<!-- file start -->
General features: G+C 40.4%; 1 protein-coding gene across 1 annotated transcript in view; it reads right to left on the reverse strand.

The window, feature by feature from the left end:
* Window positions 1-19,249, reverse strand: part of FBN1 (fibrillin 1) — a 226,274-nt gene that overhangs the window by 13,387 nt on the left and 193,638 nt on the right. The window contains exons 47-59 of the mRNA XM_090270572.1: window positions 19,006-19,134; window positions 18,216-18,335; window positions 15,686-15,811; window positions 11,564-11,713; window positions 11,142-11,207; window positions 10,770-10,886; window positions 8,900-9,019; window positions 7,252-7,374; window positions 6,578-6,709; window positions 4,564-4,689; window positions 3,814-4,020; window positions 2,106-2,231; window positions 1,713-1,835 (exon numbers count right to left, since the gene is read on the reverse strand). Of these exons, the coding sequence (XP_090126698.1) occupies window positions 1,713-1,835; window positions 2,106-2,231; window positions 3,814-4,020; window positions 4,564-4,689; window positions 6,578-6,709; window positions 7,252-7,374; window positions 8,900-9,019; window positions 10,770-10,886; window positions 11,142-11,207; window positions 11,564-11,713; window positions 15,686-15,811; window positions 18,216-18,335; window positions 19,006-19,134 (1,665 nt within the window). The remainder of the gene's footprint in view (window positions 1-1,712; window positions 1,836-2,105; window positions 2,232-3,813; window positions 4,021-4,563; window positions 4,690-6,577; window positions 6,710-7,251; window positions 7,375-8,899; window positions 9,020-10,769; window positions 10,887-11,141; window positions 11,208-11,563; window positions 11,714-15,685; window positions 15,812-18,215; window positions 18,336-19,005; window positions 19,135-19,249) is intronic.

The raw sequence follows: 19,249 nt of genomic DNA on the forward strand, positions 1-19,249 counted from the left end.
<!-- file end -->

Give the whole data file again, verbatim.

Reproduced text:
General features: G+C 40.4%; 1 protein-coding gene across 1 annotated transcript in view; it reads right to left on the reverse strand.

The window, feature by feature from the left end:
* Window positions 1-19,249, reverse strand: part of FBN1 (fibrillin 1) — a 226,274-nt gene that overhangs the window by 13,387 nt on the left and 193,638 nt on the right. The window contains exons 47-59 of the mRNA XM_090270572.1: window positions 19,006-19,134; window positions 18,216-18,335; window positions 15,686-15,811; window positions 11,564-11,713; window positions 11,142-11,207; window positions 10,770-10,886; window positions 8,900-9,019; window positions 7,252-7,374; window positions 6,578-6,709; window positions 4,564-4,689; window positions 3,814-4,020; window positions 2,106-2,231; window positions 1,713-1,835 (exon numbers count right to left, since the gene is read on the reverse strand). Of these exons, the coding sequence (XP_090126698.1) occupies window positions 1,713-1,835; window positions 2,106-2,231; window positions 3,814-4,020; window positions 4,564-4,689; window positions 6,578-6,709; window positions 7,252-7,374; window positions 8,900-9,019; window positions 10,770-10,886; window positions 11,142-11,207; window positions 11,564-11,713; window positions 15,686-15,811; window positions 18,216-18,335; window positions 19,006-19,134 (1,665 nt within the window). The remainder of the gene's footprint in view (window positions 1-1,712; window positions 1,836-2,105; window positions 2,232-3,813; window positions 4,021-4,563; window positions 4,690-6,577; window positions 6,710-7,251; window positions 7,375-8,899; window positions 9,020-10,769; window positions 10,887-11,141; window positions 11,208-11,563; window positions 11,714-15,685; window positions 15,812-18,215; window positions 18,336-19,005; window positions 19,135-19,249) is intronic.

The raw sequence follows: 19,249 nt of genomic DNA on the forward strand, positions 1-19,249 counted from the left end.